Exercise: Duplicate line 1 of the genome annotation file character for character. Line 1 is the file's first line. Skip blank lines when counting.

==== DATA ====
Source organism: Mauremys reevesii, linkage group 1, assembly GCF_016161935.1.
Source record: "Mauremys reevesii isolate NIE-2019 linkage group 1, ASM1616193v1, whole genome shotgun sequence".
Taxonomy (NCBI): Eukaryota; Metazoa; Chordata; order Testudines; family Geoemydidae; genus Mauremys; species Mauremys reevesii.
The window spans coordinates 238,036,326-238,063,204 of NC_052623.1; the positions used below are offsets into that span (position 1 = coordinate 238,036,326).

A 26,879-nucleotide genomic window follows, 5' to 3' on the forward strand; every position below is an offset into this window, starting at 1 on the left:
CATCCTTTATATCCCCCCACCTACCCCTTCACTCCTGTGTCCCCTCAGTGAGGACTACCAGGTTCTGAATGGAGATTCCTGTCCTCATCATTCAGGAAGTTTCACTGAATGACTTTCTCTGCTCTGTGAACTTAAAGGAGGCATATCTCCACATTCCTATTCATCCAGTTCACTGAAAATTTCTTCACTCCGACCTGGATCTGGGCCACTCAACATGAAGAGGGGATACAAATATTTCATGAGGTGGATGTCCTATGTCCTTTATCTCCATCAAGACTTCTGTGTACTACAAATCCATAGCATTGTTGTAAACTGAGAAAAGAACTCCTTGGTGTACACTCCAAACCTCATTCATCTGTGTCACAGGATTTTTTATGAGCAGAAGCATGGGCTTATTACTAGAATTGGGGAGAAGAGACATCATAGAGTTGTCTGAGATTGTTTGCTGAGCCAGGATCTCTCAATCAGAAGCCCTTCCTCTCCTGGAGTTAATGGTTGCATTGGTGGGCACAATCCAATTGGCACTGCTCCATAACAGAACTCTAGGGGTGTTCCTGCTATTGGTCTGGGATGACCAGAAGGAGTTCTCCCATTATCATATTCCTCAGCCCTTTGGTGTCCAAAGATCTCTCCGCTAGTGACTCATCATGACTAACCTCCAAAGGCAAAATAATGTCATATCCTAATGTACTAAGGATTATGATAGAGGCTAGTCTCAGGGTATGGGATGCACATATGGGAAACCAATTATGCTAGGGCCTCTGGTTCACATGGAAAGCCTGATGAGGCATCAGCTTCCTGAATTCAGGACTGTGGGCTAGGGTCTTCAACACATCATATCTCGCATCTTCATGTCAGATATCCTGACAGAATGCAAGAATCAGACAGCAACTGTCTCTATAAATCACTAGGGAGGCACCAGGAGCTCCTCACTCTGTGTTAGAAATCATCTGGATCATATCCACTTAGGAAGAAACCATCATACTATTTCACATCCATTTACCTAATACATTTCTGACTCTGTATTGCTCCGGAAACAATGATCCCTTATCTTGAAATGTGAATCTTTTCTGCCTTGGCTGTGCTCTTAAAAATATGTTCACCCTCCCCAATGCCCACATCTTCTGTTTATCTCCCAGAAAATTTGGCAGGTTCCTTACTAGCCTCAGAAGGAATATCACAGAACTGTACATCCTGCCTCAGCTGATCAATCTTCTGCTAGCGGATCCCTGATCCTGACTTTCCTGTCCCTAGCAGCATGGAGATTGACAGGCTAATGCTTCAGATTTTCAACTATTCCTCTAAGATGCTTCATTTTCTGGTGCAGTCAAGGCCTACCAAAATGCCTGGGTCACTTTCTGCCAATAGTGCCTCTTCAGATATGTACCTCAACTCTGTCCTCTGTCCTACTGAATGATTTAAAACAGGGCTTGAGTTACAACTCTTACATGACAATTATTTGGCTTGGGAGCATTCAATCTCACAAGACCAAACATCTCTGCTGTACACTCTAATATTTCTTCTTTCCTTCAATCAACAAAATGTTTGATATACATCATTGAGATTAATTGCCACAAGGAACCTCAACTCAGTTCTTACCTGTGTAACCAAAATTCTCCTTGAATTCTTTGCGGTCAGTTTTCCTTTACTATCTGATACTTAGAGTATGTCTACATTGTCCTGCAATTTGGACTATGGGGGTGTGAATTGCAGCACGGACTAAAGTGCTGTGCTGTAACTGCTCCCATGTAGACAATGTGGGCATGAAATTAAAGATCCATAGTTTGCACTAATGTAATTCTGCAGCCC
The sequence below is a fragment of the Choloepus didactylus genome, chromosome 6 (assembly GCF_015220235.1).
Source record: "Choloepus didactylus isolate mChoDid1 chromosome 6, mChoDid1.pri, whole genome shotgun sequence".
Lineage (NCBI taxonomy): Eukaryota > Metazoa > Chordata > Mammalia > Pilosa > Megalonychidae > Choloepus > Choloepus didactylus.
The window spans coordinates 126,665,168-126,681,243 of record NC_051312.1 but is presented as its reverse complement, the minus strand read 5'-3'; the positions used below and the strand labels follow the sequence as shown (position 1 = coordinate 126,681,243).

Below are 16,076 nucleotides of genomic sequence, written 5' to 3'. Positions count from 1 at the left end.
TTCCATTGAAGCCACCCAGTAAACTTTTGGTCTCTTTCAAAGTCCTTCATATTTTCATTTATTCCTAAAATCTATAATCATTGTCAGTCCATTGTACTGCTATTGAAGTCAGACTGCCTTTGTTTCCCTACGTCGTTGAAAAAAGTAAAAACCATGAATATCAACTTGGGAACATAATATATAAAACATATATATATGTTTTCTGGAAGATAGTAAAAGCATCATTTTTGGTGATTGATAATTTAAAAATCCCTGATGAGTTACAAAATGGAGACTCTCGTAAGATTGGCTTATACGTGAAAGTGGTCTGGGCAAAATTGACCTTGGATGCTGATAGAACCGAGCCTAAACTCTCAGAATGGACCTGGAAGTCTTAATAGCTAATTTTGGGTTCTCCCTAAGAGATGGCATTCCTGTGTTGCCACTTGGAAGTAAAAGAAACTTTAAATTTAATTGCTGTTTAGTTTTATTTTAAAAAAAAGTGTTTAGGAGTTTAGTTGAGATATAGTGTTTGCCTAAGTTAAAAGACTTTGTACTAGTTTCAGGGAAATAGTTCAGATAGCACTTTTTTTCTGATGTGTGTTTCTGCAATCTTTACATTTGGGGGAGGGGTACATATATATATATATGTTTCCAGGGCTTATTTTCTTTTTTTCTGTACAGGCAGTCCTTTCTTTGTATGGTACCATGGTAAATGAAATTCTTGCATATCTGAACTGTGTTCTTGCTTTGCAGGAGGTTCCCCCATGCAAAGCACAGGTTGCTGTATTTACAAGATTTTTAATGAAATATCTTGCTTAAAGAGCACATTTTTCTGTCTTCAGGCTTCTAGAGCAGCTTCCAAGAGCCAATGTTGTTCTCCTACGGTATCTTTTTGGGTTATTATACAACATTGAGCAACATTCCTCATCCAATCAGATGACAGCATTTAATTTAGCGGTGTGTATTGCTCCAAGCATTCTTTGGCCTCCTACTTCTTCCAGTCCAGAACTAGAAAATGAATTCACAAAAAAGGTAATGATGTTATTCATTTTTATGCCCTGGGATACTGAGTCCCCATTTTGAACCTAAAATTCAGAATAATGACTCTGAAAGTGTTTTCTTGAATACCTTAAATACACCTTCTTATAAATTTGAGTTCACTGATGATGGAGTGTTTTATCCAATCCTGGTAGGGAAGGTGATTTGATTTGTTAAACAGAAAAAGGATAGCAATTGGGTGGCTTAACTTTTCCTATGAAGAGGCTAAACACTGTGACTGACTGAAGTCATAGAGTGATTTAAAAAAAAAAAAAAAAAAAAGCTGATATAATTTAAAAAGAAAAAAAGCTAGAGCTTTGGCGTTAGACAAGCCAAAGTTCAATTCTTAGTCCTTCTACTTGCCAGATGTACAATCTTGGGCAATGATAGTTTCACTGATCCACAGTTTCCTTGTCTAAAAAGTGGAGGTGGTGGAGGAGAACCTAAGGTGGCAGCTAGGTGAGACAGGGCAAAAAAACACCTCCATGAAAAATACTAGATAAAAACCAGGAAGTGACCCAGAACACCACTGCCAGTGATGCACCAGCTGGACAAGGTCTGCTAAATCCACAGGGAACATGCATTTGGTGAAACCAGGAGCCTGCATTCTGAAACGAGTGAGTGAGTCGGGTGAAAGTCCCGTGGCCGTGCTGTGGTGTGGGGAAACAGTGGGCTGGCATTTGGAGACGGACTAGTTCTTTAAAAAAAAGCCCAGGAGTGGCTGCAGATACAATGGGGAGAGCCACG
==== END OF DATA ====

Source organism: Mauremys reevesii, linkage group 1, assembly GCF_016161935.1.